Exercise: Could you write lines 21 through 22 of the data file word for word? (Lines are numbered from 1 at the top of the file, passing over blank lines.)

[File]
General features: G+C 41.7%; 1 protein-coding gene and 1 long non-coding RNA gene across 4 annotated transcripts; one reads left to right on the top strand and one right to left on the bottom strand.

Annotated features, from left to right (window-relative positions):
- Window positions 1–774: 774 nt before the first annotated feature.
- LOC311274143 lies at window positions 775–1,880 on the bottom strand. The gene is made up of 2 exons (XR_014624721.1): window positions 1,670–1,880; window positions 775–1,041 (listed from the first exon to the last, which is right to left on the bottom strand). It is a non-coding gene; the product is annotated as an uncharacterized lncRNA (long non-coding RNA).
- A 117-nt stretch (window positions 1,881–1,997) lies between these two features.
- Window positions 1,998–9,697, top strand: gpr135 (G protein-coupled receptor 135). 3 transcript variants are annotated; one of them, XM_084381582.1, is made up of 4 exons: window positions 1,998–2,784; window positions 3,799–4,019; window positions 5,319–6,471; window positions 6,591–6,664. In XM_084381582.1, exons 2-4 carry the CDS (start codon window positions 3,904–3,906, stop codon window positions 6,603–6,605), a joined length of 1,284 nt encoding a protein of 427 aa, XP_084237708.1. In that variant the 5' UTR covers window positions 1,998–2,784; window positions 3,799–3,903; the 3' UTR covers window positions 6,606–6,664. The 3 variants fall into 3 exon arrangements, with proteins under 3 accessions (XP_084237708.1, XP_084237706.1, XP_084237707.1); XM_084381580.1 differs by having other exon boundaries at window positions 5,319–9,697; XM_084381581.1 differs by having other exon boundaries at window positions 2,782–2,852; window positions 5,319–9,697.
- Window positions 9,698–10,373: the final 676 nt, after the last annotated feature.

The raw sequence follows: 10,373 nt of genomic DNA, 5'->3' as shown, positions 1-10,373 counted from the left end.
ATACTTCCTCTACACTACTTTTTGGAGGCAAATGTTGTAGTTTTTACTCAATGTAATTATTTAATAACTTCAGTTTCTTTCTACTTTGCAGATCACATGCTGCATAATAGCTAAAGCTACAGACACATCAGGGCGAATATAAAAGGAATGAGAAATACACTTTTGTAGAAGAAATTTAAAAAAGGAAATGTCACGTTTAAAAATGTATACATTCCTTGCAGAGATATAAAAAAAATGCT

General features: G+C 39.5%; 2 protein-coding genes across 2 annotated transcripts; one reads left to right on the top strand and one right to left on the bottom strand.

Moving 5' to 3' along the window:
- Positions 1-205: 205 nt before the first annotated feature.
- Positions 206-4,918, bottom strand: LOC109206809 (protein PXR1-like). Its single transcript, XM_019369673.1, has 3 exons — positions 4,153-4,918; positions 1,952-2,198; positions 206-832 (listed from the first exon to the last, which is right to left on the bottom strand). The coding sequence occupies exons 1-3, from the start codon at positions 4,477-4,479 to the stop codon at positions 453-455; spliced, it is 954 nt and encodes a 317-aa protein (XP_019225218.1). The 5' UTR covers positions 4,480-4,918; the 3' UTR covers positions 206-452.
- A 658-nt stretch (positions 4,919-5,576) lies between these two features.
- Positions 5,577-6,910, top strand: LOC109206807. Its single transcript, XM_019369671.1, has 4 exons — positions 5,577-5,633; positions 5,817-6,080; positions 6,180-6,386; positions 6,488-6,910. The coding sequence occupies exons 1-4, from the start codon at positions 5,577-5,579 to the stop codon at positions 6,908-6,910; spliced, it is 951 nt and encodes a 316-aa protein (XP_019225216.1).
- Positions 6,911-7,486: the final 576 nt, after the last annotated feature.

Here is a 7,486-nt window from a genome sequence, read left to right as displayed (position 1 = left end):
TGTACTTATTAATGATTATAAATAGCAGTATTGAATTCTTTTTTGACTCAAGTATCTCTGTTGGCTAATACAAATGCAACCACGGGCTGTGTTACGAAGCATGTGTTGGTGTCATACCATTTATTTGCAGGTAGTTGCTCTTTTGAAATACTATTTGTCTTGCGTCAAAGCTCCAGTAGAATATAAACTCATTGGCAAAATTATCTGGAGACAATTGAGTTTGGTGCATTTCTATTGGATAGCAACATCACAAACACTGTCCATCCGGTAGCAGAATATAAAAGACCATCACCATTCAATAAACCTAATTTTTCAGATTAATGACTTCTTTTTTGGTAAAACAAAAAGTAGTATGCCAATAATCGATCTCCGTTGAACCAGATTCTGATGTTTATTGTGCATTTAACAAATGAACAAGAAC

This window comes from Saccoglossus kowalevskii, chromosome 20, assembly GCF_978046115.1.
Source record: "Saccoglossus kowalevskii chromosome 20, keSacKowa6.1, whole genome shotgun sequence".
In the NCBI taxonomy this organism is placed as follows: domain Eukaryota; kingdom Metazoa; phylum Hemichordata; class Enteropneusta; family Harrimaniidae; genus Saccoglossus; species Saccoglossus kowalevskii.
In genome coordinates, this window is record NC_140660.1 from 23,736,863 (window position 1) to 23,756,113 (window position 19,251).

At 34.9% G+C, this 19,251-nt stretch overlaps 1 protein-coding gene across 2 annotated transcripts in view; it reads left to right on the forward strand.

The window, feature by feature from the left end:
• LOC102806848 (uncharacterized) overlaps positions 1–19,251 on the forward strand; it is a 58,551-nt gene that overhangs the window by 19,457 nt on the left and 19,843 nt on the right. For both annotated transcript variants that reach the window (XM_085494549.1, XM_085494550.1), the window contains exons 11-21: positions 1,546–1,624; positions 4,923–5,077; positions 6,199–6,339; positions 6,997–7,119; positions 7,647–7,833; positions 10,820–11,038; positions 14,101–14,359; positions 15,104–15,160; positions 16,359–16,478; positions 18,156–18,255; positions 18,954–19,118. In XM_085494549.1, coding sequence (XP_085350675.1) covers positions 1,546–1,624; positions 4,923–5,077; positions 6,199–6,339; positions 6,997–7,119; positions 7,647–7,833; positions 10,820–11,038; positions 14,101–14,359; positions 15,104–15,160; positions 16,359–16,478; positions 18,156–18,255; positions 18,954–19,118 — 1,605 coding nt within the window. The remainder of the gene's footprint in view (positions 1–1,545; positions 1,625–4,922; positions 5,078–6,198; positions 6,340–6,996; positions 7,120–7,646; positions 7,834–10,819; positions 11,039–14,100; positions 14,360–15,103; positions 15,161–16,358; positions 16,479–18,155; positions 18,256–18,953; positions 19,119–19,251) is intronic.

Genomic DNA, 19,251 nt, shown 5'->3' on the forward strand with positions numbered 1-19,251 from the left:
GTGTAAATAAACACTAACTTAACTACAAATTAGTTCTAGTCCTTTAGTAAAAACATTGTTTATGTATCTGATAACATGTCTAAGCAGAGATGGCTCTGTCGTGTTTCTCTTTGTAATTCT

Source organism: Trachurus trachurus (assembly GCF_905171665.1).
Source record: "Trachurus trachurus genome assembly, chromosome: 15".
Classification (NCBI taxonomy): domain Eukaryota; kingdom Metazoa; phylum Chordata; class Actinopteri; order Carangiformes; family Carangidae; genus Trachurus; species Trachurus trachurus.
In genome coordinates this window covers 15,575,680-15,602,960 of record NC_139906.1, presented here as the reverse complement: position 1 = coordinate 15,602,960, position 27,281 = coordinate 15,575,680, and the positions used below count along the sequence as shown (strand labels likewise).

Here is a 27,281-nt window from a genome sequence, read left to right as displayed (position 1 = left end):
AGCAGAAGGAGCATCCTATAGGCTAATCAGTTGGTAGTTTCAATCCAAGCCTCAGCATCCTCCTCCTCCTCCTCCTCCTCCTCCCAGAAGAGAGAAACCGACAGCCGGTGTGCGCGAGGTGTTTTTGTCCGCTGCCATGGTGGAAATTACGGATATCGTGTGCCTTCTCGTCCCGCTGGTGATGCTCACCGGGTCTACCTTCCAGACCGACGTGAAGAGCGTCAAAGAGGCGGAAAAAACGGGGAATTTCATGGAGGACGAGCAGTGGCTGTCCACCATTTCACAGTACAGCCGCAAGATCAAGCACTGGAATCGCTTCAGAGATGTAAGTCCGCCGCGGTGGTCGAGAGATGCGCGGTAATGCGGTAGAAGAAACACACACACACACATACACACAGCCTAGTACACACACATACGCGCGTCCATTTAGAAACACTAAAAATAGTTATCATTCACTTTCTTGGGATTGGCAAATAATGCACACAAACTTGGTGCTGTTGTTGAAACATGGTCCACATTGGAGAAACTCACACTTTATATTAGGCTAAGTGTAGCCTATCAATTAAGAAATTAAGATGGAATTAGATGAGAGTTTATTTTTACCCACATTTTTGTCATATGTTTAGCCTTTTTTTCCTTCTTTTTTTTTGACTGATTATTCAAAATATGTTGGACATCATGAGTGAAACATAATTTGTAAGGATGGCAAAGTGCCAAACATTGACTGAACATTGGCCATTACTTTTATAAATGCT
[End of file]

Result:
In the NCBI taxonomy this organism is placed as follows: domain Eukaryota; kingdom Metazoa; phylum Hemichordata; class Enteropneusta; family Harrimaniidae; genus Saccoglossus; species Saccoglossus kowalevskii.
In genome coordinates, this window is record NC_140660.1 from 23,736,863 (window position 1) to 23,756,113 (window position 19,251).